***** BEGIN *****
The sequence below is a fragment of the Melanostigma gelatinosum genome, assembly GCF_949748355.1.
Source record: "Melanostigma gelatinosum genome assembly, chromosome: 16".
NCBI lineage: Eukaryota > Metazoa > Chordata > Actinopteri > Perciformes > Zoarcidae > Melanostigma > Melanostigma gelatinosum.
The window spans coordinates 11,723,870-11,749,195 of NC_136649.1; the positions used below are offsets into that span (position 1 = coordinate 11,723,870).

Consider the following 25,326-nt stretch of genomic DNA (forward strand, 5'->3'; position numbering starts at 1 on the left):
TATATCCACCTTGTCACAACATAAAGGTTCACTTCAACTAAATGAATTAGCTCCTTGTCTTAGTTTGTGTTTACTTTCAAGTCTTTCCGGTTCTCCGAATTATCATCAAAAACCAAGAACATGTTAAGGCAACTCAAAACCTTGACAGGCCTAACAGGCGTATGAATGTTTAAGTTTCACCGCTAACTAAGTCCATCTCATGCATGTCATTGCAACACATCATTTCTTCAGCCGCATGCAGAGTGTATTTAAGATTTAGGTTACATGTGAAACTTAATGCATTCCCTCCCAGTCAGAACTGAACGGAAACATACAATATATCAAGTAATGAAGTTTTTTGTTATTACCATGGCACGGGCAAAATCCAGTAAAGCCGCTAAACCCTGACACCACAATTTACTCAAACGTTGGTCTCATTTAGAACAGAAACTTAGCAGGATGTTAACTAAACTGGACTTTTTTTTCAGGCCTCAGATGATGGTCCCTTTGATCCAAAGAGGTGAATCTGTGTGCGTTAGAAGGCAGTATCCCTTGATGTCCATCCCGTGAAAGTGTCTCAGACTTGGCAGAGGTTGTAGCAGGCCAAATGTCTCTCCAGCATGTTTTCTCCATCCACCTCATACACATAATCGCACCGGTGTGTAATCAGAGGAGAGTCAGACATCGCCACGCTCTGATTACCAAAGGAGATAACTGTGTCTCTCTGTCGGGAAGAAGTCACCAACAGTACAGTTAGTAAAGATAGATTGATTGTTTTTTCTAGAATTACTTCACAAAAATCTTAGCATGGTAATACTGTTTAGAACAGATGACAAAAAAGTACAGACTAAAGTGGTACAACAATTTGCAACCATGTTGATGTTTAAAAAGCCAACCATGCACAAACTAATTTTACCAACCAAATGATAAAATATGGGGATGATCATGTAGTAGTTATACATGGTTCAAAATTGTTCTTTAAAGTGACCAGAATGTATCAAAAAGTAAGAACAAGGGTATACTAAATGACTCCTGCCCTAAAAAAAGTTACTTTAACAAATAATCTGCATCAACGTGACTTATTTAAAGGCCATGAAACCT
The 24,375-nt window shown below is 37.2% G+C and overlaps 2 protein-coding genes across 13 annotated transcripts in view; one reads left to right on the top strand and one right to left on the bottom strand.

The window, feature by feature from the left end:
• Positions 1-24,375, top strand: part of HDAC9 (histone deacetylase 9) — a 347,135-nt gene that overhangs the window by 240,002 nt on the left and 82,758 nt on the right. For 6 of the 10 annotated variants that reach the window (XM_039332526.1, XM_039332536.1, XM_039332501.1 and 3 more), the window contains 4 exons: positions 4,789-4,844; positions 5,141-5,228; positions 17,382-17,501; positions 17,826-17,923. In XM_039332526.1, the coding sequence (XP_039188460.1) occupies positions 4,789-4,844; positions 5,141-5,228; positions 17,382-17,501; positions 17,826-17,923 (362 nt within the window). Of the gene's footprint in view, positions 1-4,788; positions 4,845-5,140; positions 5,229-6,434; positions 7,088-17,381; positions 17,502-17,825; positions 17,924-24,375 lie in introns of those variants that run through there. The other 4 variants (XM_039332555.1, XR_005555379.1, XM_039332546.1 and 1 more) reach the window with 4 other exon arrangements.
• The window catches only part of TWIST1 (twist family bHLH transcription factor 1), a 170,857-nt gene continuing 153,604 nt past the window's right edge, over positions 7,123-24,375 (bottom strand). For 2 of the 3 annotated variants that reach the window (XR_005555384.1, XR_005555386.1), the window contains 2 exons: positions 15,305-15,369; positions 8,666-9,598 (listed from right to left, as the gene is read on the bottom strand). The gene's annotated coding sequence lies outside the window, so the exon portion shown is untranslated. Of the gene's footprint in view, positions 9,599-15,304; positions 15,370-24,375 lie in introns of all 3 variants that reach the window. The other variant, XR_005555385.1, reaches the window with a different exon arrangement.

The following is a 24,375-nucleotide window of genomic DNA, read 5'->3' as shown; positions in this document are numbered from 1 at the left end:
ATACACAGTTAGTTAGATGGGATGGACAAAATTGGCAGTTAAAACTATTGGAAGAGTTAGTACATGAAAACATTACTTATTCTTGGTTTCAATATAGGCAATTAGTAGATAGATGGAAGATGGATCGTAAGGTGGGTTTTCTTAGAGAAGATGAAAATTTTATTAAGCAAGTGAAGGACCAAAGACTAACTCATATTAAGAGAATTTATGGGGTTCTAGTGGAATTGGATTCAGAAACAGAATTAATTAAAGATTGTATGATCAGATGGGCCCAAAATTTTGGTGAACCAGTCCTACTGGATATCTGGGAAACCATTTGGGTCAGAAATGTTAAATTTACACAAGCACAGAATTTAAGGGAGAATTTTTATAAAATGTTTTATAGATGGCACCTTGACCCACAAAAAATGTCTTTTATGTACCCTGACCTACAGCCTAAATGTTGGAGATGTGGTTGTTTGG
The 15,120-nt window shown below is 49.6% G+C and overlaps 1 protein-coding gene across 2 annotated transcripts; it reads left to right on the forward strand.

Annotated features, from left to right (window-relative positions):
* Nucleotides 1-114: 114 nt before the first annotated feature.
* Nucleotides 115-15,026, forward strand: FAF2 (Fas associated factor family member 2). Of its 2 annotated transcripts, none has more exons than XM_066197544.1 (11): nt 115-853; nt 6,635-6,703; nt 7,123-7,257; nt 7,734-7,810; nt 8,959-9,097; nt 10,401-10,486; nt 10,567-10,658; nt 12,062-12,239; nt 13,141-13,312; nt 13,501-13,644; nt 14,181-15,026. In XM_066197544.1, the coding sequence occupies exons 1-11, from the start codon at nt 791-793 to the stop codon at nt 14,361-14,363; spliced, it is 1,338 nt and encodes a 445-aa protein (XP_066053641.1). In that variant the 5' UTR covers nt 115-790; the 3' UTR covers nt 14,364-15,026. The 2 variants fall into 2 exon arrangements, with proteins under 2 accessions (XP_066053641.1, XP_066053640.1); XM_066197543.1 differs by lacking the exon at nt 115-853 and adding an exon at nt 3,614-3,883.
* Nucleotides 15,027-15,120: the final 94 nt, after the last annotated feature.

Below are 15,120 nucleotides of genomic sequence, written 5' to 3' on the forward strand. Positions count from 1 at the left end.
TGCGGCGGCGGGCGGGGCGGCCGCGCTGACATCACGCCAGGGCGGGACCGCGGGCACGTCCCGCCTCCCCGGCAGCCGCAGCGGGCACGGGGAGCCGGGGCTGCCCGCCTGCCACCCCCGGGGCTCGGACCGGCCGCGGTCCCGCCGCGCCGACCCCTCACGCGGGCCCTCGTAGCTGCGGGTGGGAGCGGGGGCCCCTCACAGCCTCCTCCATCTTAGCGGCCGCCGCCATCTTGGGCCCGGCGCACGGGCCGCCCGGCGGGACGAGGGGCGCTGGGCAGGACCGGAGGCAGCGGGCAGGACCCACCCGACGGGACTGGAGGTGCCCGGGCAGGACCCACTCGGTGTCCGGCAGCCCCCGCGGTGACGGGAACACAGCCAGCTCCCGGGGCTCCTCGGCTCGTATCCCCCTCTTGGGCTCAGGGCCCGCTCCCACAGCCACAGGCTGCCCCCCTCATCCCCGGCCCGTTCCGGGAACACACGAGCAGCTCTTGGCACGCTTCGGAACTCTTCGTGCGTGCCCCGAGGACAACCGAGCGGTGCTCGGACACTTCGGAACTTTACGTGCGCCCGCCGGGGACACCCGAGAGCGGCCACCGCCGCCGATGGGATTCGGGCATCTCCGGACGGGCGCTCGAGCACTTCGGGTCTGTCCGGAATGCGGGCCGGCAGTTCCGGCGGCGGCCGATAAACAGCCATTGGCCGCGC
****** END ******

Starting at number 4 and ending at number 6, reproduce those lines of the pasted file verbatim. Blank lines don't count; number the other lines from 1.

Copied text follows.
The window spans coordinates 11,723,870-11,749,195 of NC_136649.1; the positions used below are offsets into that span (position 1 = coordinate 11,723,870).

Consider the following 25,326-nt stretch of genomic DNA (forward strand, 5'->3'; position numbering starts at 1 on the left):
TATATCCACCTTGTCACAACATAAAGGTTCACTTCAACTAAATGAATTAGCTCCTTGTCTTAGTTTGTGTTTACTTTCAAGTCTTTCCGGTTCTCCGAATTATCATCAAAAACCAAGAACATGTTAAGGCAACTCAAAACCTTGACAGGCCTAACAGGCGTATGAATGTTTAAGTTTCACCGCTAACTAAGTCCATCTCATGCATGTCATTGCAACACATCATTTCTTCAGCCGCATGCAGAGTGTATTTAAGATTTAGGTTACATGTGAAACTTAATGCATTCCCTCCCAGTCAGAACTGAACGGAAACATACAATATATCAAGTAATGAAGTTTTTTGTTATTACCATGGCACGGGCAAAATCCAGTAAAGCCGCTAAACCCTGACACCACAATTTACTCAAACGTTGGTCTCATTTAGAACAGAAACTTAGCAGGATGTTAACTAAACTGGACTTTTTTTTCAGGCCTCAGATGATGGTCCCTTTGATCCAAAGAGGTGAATCTGTGTGCGTTAGAAGGCAGTATCCCTTGATGTCCATCCCGTGAAAGTGTCTCAGACTTGGCAGAGGTTGTAGCAGGCCAAATGTCTCTCCAGCATGTTTTCTCCATCCACCTCATACACATAATCGCACCGGTGTGTAATCAGAGGAGAGTCAGACATCGCCACGCTCTGATTACCAAAGGAGATAACTGTGTCTCTCTGTCGGGAAGAAGTCACCAACAGTACAGTTAGTAAAGATAGATTGATTGTTTTTTCTAGAATTACTTCACAAAAATCTTAGCATGGTAATACTGTTTAGAACAGATGACAAAAAAGTACAGACTAAAGTGGTACAACAATTTGCAACCATGTTGATGTTTAAAAAGCCAACCATGCACAAACTAATTTTACCAACCAAATGATAAAATATGGGGATGATCATGTAGTAGTTATACATGGTTCAAAATTGTTCTTTAAAGTGACCAGAATGTATCAAAAAGTAAGAACAAGGGTATACTAAATGACTCCTGCCCTAAAAAAAGTTACTTTAACAAATAATCTGCATCAACGTGACTTATTTAAAGGCCATGAAACCT